From the Pastor’s Pen: “Blessed...” (Matthew 5:33-37)
“Again you have heard that it was said to those of old, ‘You shall not swear falsely, but shall perform to the Lord what you have sworn.’ But I say to you, ‘Do not take an oath at all, either by heaven, for it is the throne of God, or by the earth, for it is his footstool, or by Jerusalem, for it is the city of the great King. And do not take an oath by your head, for you cannot make one hair white or black. Let what you say be simply ‘Yes’ or ‘No’; anything more than this comes from evil.”
A dear friend once told me, “We take vows to our own hurt.” Oaths and vows are the verbal cement to strengthen our commitment in dire situations. Big oaths are for big moments; however, many use big oaths to hide little character. How many times have we heard someone add to their word - “I swear on my mother’s grave!”? In Jesus’ day and age, the problem was not much different. Over and over, Jesus reminds us that we will be held accountable for our words. Words are important, and Jesus places the emphasis back on good character and truthful words. Does not Jesus demonstrate this by His own example?
Long ago, God made a promise to Abraham - a promise to bless, a promise to save. But Abraham had doubts - doubts which made Abraham wavered in his words. God could have said, “Just trust me.” However, God added a big oath to provide big comfort. “When God desired to show more convincingly to the heirs of the promise the unchangeable character of his purpose, he guaranteed it with an oath.” (Heb. 6:17) God kept his word by sending His Son, and this Jesus was obedient to the point of death, even death upon a cross in order to keep this oath. Jesus kept His word, even to His own hurt, to save those who waver in their words.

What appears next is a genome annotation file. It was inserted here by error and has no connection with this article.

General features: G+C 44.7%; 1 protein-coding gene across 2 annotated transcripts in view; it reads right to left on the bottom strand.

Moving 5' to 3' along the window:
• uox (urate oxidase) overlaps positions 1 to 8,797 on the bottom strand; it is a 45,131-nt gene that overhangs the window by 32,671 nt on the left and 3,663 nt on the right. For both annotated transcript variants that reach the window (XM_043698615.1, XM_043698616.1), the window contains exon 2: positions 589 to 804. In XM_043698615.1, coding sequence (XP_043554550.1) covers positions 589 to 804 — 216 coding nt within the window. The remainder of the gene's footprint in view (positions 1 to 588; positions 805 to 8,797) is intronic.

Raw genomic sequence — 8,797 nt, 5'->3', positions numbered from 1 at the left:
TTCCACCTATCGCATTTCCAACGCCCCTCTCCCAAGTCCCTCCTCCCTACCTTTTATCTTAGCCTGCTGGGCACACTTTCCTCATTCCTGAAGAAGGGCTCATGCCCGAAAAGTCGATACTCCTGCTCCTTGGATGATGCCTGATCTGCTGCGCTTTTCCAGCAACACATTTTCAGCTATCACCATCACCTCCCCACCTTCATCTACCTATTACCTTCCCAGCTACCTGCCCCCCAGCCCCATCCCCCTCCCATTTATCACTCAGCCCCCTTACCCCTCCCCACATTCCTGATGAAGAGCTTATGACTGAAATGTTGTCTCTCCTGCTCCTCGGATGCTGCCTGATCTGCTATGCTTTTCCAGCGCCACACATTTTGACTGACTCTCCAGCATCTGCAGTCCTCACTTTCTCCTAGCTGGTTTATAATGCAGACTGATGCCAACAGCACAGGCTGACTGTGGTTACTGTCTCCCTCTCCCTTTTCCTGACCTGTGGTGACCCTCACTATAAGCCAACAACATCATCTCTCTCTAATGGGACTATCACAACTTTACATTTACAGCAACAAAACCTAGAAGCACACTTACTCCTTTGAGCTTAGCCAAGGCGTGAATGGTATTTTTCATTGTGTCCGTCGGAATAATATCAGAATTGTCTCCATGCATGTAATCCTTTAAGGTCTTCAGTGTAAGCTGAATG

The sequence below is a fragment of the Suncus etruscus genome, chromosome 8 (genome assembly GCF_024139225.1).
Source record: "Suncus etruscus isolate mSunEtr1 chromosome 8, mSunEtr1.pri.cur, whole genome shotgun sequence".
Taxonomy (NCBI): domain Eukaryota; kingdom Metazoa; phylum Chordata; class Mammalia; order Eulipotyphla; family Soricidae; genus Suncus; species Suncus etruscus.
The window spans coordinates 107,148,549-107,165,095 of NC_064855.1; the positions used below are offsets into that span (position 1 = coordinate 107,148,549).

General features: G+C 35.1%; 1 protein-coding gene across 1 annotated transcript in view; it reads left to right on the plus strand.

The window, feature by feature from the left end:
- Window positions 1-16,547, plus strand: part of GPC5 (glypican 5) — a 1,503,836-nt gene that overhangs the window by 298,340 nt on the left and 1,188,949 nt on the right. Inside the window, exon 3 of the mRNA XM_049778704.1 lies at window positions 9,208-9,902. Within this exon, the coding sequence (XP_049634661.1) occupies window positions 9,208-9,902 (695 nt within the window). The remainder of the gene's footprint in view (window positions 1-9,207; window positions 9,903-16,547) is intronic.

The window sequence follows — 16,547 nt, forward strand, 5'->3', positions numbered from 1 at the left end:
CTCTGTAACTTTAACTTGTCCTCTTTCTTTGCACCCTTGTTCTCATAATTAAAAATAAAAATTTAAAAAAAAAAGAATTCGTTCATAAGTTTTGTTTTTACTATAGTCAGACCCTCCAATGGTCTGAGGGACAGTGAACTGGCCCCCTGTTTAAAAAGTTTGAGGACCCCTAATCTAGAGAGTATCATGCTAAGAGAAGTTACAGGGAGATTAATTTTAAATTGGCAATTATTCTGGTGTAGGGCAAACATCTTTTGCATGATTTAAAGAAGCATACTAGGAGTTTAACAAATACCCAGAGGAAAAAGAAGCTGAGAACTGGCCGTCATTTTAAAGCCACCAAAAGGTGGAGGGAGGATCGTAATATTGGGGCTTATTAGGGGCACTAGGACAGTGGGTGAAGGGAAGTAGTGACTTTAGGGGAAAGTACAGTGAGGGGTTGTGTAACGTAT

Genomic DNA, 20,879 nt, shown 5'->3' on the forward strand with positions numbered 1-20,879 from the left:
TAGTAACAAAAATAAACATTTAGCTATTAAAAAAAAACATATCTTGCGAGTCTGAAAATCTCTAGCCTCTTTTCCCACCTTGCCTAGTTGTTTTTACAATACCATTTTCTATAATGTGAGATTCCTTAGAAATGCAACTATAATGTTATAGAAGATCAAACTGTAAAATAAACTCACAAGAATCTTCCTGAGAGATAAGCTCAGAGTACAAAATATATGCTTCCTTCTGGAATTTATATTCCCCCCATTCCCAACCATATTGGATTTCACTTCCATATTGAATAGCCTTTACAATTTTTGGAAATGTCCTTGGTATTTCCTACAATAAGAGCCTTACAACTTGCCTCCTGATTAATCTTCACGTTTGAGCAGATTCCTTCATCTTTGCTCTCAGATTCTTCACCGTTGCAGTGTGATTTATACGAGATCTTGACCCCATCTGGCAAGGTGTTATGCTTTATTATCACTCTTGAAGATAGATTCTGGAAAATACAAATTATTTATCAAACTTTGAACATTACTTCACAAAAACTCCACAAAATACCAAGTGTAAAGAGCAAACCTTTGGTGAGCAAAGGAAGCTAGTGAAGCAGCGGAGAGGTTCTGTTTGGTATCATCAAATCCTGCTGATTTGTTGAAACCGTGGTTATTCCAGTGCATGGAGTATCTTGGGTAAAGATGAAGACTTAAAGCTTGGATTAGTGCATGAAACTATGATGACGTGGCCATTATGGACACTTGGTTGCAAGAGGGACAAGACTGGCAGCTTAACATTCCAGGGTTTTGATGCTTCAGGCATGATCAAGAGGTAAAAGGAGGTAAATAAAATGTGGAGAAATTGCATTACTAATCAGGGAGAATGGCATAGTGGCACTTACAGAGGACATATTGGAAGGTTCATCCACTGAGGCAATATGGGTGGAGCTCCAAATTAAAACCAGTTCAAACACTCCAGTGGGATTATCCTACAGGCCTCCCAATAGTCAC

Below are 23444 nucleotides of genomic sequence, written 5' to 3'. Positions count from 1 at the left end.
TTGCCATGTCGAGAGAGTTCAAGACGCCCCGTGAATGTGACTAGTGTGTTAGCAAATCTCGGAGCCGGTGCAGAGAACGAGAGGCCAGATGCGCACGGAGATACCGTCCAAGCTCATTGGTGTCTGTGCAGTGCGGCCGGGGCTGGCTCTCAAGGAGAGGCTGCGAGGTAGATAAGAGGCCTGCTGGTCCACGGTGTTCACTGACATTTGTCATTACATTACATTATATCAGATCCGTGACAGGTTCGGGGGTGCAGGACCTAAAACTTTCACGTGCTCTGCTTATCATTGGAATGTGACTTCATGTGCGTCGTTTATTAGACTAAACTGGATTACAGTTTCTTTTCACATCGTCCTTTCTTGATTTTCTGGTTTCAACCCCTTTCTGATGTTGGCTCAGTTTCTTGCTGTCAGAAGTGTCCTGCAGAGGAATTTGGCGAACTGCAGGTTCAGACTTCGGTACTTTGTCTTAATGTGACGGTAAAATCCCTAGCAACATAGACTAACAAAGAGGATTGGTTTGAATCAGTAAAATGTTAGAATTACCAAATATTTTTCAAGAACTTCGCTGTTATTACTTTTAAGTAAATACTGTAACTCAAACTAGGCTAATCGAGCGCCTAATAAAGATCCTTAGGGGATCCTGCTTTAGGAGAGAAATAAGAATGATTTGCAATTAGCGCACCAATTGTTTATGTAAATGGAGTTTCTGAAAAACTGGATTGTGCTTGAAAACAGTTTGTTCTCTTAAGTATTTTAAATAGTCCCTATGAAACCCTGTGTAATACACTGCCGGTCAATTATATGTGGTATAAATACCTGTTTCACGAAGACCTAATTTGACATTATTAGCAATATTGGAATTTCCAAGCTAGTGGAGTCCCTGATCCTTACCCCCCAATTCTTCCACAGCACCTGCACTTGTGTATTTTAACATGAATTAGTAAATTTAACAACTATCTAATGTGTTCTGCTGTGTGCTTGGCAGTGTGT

With such a Savior dwelling in us, we are called to keep our Word, even to our own hurt. In this way, we become conformed to the image of God’s Son (Rom. 8:29). For this end, Christ kept his word and died; for this end, we keep our word and live. Save the outrageous additions, leave your poor momma’s grave out of it, and let our words stand upon its own two feet. Let our Christian character add credibility to our “yes” and to our “no.”